6) In any case, Jesus definitively responds: “Today [semeron] salvation has come to this house, because he too is a son of Abraham” (Luke 19:9). This last phrase poignantly echoes the earlier parable in which a rich man in Hades longs to be, like Lazarus, reclining “in the bosom of Abraham” (Luke 16:23-24). In effect, then, Zacchaeus’ story declares the good news that there’s hope for the rich yet. Far from condemning the wealthy, Jesus wants to engage, encourage, and celebrate the generosity and justice Zacchaeus now personifies.
1) We tend to picture Jesus, the Good Shepherd, searching out “lost sheep” who are impoverished, underprivileged, and disinherited - and sure enough, this is his signature move. But here, near the conclusion of his public ministry, Jesus also pursues a “lost sheep” who is both rich and purportedly corrupt, and in any case plays a key role in an oppressive system of imperial occupation. Jesus does declare, “Woe to you who are rich” - but in this week’s story, he seeks to restore a notorious rich person to community. Jesus does say, “it is easier for a camel to go through the eye of a needle than for someone who is rich to enter the kingdom of God” - but in this week’s story, he seeks to facilitate exactly that, to bring salvation to this house, to make the impossible a tangible, present possibility.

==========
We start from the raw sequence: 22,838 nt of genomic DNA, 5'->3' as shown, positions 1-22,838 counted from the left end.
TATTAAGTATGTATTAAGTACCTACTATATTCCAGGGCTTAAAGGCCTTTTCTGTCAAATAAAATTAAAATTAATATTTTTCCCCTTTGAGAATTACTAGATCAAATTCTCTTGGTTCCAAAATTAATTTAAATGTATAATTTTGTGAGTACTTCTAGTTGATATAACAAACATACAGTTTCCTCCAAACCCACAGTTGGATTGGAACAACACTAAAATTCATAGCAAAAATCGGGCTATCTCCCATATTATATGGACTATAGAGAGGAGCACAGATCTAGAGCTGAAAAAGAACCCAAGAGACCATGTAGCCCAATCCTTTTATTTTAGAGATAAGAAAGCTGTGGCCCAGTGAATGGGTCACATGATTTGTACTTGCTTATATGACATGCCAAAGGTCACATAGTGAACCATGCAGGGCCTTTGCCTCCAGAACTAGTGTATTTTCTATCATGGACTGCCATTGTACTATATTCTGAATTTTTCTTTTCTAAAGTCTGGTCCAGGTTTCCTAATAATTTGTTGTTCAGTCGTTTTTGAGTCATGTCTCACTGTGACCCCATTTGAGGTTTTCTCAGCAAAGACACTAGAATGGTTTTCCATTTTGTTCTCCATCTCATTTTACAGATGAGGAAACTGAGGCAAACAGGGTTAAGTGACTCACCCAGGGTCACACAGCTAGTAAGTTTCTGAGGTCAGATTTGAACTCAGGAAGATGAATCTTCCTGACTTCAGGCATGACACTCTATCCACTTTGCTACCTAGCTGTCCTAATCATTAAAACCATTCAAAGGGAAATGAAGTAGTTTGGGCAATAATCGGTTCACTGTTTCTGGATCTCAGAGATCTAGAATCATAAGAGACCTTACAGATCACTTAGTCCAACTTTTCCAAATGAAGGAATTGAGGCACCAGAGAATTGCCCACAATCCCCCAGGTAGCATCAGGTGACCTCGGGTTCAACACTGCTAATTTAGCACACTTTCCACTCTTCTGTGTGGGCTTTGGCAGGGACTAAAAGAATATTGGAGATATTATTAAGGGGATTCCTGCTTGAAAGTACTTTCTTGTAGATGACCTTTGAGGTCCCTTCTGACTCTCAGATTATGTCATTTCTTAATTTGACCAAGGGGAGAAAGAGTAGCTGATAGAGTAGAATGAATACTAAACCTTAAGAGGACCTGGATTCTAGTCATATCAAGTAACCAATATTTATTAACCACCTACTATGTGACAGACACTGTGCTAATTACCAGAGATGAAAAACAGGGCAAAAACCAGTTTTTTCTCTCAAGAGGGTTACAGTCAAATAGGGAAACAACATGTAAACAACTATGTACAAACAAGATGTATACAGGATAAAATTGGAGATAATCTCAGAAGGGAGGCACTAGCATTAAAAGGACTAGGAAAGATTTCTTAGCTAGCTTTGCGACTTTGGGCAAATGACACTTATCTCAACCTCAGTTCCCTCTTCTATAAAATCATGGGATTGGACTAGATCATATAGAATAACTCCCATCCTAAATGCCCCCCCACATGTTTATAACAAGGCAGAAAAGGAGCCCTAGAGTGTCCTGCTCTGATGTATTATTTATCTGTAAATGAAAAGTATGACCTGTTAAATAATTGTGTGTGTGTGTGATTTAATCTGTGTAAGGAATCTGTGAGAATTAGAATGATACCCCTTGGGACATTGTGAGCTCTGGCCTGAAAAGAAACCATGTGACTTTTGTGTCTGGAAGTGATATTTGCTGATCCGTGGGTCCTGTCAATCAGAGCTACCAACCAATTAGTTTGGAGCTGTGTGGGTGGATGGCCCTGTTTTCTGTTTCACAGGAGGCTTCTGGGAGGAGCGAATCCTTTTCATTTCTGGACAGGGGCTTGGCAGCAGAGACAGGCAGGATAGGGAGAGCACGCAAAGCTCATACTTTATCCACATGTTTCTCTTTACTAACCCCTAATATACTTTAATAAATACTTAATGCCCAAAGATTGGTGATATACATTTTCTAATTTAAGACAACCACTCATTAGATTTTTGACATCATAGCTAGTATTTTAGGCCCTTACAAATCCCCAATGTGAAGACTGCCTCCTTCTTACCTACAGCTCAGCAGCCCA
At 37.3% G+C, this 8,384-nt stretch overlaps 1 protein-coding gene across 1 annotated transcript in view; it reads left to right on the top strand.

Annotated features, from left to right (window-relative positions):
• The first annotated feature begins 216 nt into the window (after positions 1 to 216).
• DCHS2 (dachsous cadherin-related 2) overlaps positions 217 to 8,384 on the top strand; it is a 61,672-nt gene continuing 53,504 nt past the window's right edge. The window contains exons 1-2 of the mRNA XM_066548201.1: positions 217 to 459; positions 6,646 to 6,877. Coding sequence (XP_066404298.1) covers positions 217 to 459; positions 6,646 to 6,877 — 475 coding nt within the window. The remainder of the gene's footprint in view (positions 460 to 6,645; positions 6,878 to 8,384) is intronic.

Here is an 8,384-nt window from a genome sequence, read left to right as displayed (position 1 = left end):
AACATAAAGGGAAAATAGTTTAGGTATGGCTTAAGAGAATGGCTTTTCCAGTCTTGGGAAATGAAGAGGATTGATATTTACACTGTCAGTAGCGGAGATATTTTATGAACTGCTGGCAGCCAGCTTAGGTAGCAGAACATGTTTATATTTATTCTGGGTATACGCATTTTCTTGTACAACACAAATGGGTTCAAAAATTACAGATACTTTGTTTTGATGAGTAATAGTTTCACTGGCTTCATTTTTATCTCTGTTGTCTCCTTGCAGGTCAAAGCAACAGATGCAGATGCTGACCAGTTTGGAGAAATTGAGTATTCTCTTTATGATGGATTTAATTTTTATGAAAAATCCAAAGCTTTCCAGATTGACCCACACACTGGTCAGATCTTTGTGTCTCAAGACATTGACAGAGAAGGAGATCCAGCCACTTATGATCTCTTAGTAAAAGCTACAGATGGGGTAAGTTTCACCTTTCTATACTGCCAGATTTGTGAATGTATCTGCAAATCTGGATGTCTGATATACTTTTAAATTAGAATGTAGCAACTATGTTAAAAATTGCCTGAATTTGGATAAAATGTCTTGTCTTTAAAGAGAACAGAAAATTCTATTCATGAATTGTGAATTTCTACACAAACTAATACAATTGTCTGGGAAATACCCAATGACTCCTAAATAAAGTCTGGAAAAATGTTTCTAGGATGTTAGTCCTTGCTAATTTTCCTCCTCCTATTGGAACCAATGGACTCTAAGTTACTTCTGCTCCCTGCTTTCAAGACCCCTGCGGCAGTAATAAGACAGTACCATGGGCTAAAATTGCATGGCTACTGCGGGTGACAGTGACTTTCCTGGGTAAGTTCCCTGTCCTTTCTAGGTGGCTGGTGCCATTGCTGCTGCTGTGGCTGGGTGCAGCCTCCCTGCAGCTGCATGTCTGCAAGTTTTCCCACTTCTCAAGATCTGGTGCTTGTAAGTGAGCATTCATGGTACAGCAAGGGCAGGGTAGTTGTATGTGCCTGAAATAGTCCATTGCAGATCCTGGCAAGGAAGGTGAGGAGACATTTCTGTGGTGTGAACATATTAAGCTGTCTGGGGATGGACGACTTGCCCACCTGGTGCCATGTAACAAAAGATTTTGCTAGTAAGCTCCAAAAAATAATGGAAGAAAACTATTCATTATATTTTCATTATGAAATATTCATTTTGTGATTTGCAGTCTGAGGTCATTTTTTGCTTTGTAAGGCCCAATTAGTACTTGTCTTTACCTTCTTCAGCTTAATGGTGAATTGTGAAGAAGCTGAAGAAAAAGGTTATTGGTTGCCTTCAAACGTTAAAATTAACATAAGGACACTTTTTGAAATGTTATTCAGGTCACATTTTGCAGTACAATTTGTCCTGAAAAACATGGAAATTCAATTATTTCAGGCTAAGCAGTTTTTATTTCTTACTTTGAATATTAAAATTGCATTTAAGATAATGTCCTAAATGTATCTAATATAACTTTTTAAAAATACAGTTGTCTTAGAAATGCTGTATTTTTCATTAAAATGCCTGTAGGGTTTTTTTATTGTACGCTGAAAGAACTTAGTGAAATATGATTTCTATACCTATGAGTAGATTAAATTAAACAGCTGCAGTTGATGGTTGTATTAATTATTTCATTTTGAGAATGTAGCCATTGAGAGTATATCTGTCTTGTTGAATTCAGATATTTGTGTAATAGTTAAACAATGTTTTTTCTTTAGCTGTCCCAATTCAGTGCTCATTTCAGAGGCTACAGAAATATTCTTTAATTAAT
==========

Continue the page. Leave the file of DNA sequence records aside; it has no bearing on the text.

2) The ambiguity about Zacchaeus’ motivation - is he newly repentant and promising to change (“I will give to the poor”), or rather, declaring what he’s practiced all along (“I give to the poor”)? - makes the good news of this story accessible from at least two directions. From the first angle, the graceful presence of Jesus calls some of us to change our financial and professional lives, to repent, to pivot, to become decidedly more generous and just - and Zacchaeus can serve as an emblem for such inspired, inspiring transformation.
3) And from the second angle, the graceful presence of Jesus calls some of us to change the way we view others (for example, rich bureaucrats!), to check our assumptions, to repent, to pivot, to become decidedly more generous and just - and the crowds in the Zacchaeus story can serve as an emblem for our grumbling prejudice-in-need-of-reform. Like the good Samaritan, or the Samaritan leper, or the tenacious widow, or the little child - here “the chief tax collector” proves yet again that role models arise in unexpected places: so stay alert, abandon judgmentalism, and be willing to learn from one and all.
4) Finally, the salvation Jesus brings to Zacchaeus’ house involves a prospective reunion between him and his neighborhood, either because Zaccheus will now pivot toward generosity and justice, or because his neighbors will (or indeed, a bit of both!). Jesus comes, as he puts it, “to seek out and save the lost,” rich and poor alike, to transform hearts and lives, and ultimately to make the flock whole again (Luke 19:10). If this seems impossible in a world so full of inequality, corruption, and contempt - well, that skepticism is entirely reasonable. But remember what Jesus says about camels and needles. What is impossible for mortals is possible for God - today!